This year’s holiday season has been made extra joyous with the coincidence of Hanukkah and Thanksgiving. Both holidays are especially meaningful for those with disabilities: Hanukkah is a celebration of fortitude and survival, while Thanksgiving is an expression of our gratefulness.
Are you planning the most amazing Thanksgivukkah celebration? We want to see it! Show us how you celebrated this once-in-a-lifetime double holiday in our Thanksgivukkah Celebration Photo Contest! Five winners will receive $50 Amazon gift cards.
Curious to learn more about where this holiday comes from? Check out these links.
The American pop culture mash-up that has given us the menurkey is quickly becoming a commercialized holiday.
When our friends at the Jewish Community Relations Council of Greater Boston asked Governor Deval Patrick to also recognize “Thanksgivukkah” as an official holiday, he was thrilled to oblige. Thanksgivukkah is now officially official in Boston and in Massachusetts!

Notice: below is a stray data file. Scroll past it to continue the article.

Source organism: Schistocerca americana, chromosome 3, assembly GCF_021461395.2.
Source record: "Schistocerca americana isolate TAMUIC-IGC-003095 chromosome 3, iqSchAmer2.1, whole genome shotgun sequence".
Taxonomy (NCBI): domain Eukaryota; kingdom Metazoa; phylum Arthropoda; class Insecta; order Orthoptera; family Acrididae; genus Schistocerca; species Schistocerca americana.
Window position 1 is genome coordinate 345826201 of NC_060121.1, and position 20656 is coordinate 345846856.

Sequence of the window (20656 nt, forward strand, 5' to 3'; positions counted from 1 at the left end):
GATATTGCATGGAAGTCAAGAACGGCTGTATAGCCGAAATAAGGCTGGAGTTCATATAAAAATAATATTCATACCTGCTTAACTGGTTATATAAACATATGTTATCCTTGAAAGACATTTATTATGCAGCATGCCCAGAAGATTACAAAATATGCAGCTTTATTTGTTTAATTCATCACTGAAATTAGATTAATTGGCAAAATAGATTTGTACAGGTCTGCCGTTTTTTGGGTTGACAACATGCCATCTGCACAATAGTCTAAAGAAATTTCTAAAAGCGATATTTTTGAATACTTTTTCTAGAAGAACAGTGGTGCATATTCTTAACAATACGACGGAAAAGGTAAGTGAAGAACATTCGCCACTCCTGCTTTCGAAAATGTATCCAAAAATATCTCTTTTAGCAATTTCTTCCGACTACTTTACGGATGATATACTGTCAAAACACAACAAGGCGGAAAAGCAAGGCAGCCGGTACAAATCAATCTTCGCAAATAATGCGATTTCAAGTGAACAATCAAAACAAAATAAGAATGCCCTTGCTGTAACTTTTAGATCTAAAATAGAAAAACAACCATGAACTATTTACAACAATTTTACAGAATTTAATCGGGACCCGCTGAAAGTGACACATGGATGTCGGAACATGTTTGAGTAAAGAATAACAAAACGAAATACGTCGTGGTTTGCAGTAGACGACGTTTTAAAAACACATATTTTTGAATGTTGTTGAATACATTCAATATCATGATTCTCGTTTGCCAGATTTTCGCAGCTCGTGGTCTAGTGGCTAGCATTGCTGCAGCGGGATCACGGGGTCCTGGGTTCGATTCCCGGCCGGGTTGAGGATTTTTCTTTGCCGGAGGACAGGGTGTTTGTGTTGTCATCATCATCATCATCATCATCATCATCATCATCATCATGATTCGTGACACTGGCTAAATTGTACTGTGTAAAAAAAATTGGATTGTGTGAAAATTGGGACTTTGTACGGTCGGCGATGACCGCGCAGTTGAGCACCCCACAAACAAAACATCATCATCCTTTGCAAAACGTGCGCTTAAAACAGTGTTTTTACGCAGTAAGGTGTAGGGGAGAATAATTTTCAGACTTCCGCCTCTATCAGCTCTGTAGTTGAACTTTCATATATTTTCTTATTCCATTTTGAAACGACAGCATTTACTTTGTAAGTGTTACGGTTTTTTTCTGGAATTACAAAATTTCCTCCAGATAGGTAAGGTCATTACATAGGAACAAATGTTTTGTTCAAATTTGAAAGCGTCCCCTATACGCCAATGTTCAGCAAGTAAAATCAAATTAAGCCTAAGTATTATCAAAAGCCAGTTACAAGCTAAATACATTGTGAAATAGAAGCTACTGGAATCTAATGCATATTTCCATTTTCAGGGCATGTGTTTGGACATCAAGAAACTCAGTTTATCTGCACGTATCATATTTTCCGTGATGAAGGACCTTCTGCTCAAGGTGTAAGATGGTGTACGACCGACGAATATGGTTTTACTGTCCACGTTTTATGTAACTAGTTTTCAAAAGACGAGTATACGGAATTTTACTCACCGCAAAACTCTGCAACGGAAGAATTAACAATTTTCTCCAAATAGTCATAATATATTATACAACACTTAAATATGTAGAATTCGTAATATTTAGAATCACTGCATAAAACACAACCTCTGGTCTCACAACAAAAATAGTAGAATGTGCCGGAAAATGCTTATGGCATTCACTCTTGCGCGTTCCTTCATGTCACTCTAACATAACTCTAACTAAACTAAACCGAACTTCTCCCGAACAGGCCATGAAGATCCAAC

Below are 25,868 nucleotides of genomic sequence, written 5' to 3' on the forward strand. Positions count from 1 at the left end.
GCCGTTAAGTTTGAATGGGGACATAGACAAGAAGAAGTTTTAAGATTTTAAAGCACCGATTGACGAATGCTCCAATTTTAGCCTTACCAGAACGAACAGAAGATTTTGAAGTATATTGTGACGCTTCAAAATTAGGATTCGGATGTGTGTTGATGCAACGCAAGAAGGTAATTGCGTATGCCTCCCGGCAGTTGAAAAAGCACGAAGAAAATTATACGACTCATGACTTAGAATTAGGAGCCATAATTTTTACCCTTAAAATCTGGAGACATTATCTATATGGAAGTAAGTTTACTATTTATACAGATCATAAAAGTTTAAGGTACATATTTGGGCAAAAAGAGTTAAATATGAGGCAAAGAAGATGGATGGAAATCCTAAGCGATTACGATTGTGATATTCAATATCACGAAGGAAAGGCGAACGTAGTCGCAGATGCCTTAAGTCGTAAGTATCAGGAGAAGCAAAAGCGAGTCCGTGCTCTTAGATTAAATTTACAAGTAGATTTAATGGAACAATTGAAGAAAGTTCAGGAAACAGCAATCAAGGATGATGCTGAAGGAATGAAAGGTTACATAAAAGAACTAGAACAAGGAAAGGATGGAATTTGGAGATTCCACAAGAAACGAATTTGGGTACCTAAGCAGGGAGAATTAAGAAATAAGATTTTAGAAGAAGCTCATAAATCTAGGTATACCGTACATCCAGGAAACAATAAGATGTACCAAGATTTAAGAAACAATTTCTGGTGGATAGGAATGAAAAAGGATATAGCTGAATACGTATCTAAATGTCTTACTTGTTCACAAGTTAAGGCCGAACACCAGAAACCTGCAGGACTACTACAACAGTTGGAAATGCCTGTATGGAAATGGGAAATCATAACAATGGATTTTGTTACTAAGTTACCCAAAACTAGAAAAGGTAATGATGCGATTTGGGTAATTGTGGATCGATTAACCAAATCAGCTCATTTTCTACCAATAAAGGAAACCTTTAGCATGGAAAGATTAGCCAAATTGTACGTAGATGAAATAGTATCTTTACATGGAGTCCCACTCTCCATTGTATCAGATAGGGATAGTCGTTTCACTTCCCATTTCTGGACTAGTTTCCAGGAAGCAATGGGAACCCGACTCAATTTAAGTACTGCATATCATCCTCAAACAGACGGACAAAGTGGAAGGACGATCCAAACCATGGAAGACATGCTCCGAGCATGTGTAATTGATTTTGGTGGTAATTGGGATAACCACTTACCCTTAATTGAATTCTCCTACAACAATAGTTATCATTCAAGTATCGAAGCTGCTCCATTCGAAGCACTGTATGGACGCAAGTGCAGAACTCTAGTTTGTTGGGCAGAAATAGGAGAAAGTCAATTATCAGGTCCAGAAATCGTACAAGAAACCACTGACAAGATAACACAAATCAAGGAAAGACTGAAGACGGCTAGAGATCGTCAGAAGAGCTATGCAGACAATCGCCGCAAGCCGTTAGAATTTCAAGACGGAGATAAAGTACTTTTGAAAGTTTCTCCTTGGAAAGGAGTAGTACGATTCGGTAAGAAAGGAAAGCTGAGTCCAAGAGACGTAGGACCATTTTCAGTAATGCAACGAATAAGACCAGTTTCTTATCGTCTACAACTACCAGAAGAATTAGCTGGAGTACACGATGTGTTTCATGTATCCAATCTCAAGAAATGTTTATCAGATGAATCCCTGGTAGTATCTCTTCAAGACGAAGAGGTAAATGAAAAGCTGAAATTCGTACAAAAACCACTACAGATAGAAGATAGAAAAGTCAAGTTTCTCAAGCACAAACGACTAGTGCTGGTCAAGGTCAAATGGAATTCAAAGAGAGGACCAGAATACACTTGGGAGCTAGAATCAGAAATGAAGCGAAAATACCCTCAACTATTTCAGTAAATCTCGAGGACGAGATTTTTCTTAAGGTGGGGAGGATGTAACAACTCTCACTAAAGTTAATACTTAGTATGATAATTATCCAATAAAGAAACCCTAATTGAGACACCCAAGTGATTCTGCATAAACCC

It’s customary (although certainly not required) to exchange presents on Hanukkah, which means that this Nov. 28, American Jewish families will have until nightfall to turn their tryptophan-induced exhaustion into gift-induced excitement.
Combined Jewish Philanthropies (CJP) President Barry Shrage schools us on the real story of Thanksgivukkah.
Even if you’re not interested in trying to make sweet-potato latkes or challah-apple stuffing, you can join in the Thanksgivukkah festivities by setting a beautiful table inspired by the traditions of both holidays.
From Home & Stone
As far as the food is concerned, both holidays are filled with traditions rather than hard and fast rules.
From St. Louis Post-Dispatch
When JewishBoston.com interviewed Mayor Menino in October, he said he would officially proclaim Nov. 28 “Thanksgivukkah” in the city of Boston. He kept his word, and we have the proclamation to prove it!